A former coworker of Dr. Andrew Sibley accused the Oklahoma-based doctor of sexual harassment during a state grand jury investigation of the medical examiner’s office. In June, Sibley was appointed to be the interim chief medical examiner despite previous sexual harassment allegations that had been made about Sibley at his previous workplace in Arizona.
According to The Oklahoman:
The state grand jury last year reported, “Improvements in the overall management of the office are greatly needed. One of the saddest realities is that some dedicated state employees have been victimized psychologically, emotionally and sexually.” A former chief investigator, Kevin Rowland, is accused in Tulsa of raping a female co-worker. His trial on the rape charge is set for November.
Sibley was accused in Arizona of harassing female employees at the medical examiner’s office in Pima County. One female employee filed a sexual harassment lawsuit against Sibley and the county. Sibley was eventually dropped from the lawsuit and the woman settled with the county. The amount was not disclosed.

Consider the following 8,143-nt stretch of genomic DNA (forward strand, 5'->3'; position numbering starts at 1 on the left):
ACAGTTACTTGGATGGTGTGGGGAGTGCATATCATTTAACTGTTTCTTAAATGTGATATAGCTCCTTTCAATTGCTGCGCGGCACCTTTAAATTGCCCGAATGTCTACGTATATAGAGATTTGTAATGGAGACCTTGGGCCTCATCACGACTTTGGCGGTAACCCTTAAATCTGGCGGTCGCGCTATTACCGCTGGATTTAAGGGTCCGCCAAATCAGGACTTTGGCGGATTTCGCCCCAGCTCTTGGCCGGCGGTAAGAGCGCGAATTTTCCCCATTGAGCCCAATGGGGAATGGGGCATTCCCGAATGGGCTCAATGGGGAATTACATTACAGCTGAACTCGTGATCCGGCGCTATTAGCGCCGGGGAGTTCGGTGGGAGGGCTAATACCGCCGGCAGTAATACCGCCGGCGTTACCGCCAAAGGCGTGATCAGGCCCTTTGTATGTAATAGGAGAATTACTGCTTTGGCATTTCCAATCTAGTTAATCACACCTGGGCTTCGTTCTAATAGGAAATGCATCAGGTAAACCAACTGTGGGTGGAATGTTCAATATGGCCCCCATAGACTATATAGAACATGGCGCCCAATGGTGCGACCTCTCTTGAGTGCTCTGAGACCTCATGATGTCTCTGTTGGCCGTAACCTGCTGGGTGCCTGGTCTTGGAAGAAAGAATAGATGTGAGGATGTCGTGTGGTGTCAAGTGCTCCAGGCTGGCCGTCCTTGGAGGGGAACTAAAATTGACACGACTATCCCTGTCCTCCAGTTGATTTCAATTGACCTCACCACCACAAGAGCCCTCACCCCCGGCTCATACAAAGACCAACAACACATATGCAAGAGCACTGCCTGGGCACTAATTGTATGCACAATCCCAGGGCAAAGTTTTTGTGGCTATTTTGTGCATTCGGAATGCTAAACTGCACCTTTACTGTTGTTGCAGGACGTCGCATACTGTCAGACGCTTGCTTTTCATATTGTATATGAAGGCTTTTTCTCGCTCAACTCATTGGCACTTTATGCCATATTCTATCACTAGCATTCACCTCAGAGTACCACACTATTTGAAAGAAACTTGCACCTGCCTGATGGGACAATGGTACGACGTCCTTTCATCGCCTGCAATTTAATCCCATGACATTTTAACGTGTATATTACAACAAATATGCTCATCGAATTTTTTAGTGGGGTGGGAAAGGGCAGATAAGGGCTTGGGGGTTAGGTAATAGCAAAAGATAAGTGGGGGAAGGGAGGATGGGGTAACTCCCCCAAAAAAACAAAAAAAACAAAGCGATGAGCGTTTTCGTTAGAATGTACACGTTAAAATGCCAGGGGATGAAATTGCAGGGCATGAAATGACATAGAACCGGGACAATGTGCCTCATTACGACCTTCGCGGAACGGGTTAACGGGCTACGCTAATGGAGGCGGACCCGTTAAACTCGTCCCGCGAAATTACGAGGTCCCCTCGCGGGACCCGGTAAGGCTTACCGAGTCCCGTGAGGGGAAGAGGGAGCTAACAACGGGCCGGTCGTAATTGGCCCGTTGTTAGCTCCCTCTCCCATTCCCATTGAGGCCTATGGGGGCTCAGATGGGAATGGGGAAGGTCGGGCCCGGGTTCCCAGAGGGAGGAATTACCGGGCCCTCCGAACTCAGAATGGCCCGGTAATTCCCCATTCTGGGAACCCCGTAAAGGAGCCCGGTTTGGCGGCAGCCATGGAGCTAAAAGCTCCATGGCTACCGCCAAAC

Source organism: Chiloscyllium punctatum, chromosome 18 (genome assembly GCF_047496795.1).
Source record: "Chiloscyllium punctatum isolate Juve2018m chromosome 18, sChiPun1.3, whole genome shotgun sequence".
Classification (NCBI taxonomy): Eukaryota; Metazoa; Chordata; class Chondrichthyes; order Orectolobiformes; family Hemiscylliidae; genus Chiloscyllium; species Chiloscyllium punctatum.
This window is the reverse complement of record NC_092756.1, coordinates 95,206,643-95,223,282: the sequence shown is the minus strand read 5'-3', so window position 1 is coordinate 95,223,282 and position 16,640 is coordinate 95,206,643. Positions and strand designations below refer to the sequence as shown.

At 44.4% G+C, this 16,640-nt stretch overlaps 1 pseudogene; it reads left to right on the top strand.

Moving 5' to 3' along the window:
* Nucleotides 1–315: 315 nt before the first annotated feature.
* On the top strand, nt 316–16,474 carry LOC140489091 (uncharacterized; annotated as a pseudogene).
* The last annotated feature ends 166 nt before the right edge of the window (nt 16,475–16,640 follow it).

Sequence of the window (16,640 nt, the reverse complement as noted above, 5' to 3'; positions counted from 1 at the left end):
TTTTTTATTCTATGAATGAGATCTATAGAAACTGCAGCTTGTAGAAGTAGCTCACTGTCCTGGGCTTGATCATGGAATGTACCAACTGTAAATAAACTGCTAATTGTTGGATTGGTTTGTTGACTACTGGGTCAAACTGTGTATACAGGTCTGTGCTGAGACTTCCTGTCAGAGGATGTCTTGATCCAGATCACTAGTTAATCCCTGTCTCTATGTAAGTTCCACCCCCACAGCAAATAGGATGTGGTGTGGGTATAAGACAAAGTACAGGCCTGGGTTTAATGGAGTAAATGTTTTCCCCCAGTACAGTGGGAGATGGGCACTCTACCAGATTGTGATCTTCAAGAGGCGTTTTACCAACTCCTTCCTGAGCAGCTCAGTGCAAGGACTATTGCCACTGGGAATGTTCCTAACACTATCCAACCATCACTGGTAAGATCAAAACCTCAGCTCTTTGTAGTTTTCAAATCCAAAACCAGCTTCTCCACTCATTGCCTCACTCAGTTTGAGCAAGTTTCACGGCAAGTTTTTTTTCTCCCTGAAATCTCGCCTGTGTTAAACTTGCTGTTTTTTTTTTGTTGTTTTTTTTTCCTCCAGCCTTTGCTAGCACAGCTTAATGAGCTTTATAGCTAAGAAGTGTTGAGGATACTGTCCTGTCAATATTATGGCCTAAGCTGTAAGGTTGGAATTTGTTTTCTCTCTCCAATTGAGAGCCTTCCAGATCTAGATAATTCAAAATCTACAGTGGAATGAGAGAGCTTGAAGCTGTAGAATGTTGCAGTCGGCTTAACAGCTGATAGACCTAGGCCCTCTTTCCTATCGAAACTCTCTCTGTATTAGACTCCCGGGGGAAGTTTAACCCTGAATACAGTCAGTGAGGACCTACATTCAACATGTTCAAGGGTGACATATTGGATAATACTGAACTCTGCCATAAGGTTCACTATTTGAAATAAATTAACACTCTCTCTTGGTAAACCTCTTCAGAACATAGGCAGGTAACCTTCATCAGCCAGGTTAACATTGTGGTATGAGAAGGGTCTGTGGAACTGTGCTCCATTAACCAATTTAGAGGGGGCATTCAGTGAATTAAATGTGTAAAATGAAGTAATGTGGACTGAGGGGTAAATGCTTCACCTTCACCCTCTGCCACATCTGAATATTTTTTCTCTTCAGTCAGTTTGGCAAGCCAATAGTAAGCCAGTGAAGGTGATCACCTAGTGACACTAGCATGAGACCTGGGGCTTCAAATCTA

A Pima County human resources investigation of the woman’s complaints substantiated that “a sexually hostile working environment exists” at the medical examiner’s office because the place had become permeated with sexual comments, stories, innuendo and jokes.
“The record independently established that other employees were repulsed by the behavior of Dr. Sibley and the techs…to the degree that they would seek to avoid them, change their manner of dress and/or complain directly to them about their behavior,” according to the September 2000 report by the Pima County Human Resources Department.
In Tulsa, a former female investigator alleged Sibley and others said “many inappropriate things of a sexual nature” to and around her, records show. The investigator, who worked there from 2005 to 2007, was interviewed by the Oklahoma State Bureau of Investigation in March 2009. She told the OSBI Sibley and a pathology assistant “routinely had pornography up on the morgue computer and thought it was funny” when she complained, records show. She said Sibley never directly propositioned her.
She also testified to the state multicounty grand jury that Sibley regularly made sexual comments in the workplace about the dead during autopsies.